Clip: Saccharine Trust
Pagan Icons' Second Round
Please welcome back LA noise-punk weirdos Saccharine Trust, though
they never really left.
By Justin Farrar
The early-to-mid-'80s were a volatile, wildly productive time for
underground music all across the Golden State. A new wave of totally
pissed-off sun-soaked youth from up and down the left coast spat out
gobs of screaming hardcore, venomous punk, killer thrash, and
industrial gloom. Twenty-six years later, these middle-aged fogy
rebels refuse to let us young ones forget just how much ass they
really did kick back in the Reagan years. Earlier this month, the
Fillmore hosted a reunion blowout featuring Flipper, the Mutants, the
Avengers, and the Dead Kennedys. More incredibly, the original lineup
of Los Angeles legends the Flesh Eaters is jamming once again, and
jamming hard. So now is as good a time as any for the fellow Angelenos
in Saccharine Trust to head north and grace O-town with a gig at the
Now for the uninitiated, the Trust (as old-school hardcore types
tagged it) was the first group not named Black Flag or the Minutemen
to release a record on the now-legendary indie imprint SST Records.
But here's the surprising thing: The band got back together (and have
remained together) years before this current spate of reunion mania.
After breaking up in the '90s, cryptic and confrontational singer Jack
Brewer and brilliant axeman Joe Baiza re-formed the band in '96 with a
new rhythm section featuring Brian Christophers on skins and Chris
Stein on bass. As Baiza tells me from his Los Angeles crib (after a
hard day's work for an art handling company), the group's "current
lineup has actually been together longer than the original group."
No, the Trust getting back together has zilch to do with some current
hardcore nostalgia trip. And that's only fitting, because this group,
endearingly described by writer Dave Lang as "SST's 'difficult'
outfit," never followed the punk herd, as the jams comprising such LPs
as Pagan Icons ('81), Surviving You, Always ('84), Worldbroken ('85),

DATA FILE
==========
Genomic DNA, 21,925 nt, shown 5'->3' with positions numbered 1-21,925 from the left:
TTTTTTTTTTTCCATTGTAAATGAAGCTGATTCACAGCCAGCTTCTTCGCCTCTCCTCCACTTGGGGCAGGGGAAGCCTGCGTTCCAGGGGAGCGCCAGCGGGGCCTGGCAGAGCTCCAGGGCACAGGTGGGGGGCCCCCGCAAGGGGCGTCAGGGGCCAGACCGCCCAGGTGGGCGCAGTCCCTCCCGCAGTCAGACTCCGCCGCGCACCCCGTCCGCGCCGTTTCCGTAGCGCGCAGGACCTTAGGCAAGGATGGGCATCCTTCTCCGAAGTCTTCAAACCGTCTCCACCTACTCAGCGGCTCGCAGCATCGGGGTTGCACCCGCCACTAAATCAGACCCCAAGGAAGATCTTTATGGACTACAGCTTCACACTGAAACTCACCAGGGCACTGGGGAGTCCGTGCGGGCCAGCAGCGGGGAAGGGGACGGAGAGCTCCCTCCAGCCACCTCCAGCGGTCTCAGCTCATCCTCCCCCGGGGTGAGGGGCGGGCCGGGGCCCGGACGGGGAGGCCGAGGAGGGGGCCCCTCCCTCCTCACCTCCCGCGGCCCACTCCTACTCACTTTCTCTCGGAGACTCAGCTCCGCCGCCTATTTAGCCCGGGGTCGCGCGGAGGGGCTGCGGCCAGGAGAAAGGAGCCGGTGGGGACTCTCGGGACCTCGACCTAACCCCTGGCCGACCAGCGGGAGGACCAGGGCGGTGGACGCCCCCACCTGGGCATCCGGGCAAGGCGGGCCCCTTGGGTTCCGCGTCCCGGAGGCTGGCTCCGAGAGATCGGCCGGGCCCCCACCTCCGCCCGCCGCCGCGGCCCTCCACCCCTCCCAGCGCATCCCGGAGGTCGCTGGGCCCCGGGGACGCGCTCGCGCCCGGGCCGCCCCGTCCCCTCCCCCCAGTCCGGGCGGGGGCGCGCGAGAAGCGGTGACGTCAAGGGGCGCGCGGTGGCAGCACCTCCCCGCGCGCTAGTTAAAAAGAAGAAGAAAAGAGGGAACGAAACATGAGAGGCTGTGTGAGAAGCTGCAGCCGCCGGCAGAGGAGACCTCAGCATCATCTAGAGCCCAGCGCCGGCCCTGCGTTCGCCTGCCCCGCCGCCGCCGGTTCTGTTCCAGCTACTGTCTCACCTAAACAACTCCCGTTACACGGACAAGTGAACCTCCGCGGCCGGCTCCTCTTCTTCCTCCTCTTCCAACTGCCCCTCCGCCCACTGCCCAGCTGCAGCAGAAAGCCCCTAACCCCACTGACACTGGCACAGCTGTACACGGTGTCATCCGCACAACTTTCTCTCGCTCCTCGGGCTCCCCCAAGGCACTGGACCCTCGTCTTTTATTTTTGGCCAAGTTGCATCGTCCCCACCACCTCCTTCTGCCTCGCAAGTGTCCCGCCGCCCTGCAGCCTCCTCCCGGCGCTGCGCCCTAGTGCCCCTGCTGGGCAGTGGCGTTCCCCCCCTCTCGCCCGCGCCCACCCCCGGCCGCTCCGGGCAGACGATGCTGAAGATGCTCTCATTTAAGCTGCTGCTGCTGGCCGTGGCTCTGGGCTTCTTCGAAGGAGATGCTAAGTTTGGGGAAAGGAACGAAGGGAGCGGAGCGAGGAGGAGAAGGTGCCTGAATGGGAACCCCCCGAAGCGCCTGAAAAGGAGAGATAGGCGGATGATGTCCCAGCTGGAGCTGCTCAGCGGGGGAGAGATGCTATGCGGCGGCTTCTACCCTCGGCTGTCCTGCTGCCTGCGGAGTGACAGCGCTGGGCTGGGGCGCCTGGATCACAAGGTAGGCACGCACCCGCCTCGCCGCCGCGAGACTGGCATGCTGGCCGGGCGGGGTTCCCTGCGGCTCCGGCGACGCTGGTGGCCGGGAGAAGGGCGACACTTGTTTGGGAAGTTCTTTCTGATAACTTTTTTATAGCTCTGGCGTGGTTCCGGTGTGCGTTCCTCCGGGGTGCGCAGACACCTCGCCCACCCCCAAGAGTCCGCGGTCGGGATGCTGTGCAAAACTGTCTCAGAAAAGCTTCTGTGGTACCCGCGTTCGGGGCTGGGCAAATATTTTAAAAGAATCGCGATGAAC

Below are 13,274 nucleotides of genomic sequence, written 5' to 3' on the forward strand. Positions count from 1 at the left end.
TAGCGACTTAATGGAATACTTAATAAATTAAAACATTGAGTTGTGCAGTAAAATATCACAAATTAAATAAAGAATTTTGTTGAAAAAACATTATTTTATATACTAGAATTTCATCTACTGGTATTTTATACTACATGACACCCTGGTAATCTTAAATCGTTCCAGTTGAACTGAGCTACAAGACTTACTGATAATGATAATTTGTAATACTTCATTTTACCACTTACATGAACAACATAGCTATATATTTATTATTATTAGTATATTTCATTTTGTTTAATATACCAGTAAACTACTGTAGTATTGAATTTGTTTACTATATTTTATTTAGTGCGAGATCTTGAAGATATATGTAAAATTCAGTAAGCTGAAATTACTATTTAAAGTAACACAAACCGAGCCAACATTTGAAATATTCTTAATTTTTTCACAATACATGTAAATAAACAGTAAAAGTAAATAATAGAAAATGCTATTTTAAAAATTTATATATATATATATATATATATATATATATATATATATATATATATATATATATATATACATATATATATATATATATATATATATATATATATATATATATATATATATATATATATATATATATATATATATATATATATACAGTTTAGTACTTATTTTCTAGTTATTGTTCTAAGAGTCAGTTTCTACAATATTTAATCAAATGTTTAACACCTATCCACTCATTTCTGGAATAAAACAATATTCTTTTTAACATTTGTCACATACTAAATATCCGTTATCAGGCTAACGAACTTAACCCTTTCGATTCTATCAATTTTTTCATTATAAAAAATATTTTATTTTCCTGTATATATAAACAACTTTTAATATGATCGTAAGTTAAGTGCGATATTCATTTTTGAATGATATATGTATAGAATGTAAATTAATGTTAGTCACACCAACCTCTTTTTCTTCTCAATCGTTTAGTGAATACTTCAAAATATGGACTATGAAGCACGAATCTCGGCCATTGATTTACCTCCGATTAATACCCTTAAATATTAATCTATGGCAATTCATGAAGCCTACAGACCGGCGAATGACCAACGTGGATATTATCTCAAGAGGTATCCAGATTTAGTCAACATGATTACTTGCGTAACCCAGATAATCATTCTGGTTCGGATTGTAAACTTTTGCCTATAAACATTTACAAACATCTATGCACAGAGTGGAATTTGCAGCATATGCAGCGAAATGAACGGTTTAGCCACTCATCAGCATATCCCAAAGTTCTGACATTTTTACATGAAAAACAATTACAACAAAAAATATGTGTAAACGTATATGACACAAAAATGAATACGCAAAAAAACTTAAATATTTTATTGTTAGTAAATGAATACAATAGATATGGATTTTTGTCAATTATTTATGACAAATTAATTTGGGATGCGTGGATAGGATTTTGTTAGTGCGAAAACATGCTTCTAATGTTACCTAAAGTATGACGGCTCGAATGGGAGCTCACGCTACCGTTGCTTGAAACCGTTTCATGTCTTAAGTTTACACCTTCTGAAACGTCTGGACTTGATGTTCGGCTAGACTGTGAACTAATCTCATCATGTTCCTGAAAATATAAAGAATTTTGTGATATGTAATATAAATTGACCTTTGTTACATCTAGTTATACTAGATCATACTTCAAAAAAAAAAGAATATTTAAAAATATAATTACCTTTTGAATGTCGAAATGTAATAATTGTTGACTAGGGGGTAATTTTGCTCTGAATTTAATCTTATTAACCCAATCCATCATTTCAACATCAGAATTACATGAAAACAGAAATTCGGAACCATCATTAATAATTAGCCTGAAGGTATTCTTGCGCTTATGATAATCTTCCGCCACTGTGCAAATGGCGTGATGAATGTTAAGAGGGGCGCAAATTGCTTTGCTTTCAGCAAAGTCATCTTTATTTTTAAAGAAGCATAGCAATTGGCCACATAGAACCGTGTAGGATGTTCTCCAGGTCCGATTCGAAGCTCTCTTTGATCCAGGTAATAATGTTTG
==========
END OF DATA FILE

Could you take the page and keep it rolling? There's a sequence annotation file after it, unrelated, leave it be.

and The Great One Is Dead ('01) are not yer cookie-cutter,
onetwothreefour mosh-pit fodder. To the contrary, Sac Trust was one of
the first underground groups in America to fuse fist-to-the-face
hardcore grooves and Captain Beefheart-informed art rock full of
gnarled time changes, heady neo-beat wordplay, and fire-breathing
free-jazz exploration. It's a radically artsy fusion (Baiza calls it
"poetry music" or "mini-theater") that actually helped establish the
modern, international punkified jazz and improvisational noise
traditions that such Bay Area heavies as Total Shutdown and the Flying
Luttenbachers presently honor.
"When we were in the Bay Area last year, I realized there was a lot of
this music [noisy free improv] going on," Baiza explains. "I really
didn't know there were young people interested in this music. And I've
been interested in it a long time, so it was kind of strange."
The Trust's fans return that interest. "I think Joe Baiza is one of
the greatest guitar players ever, and Jack Brewer is a serious poet,"
says Oakland musician Damon Smith, an accomplished double bassist who
has jammed with a long list of sonic mavericks from Cecil Taylor to
Elliott Sharp to John Tchicai to Baiza and Brewer themselves. To prove
his love, he also leaves me a wonderfully rambling voicemail gushing
that Saccharine Trust's Worldbroken LP — a recording of a totally
improvised live gig at McCabe's Guitar Shop in Santa Monica — forever
altered his views on punk rock, jazz, and free-form jamming. "A lot of
what they're doing deals with the fine arts in a rock music context,"
Smith now jams with Flying Luttenbachers drummer and founder Weasel
Walter in his side project, the Weasel Walter Quartet, which
specializes in a virulent form of death jazz. Walter — who is also a
music scholar, archivist, and writer — echoes Smith's praise and sums
up Sac Trust in just two words: "True modernists."
"We're much older, but we're still doing it," Baiza concludes in his
raspy growl. "Experimentation is natural for us. We're just trying to
do something different, and maybe we've tried a little too hard
sometimes. But it's all about no restrictions. It's wide open."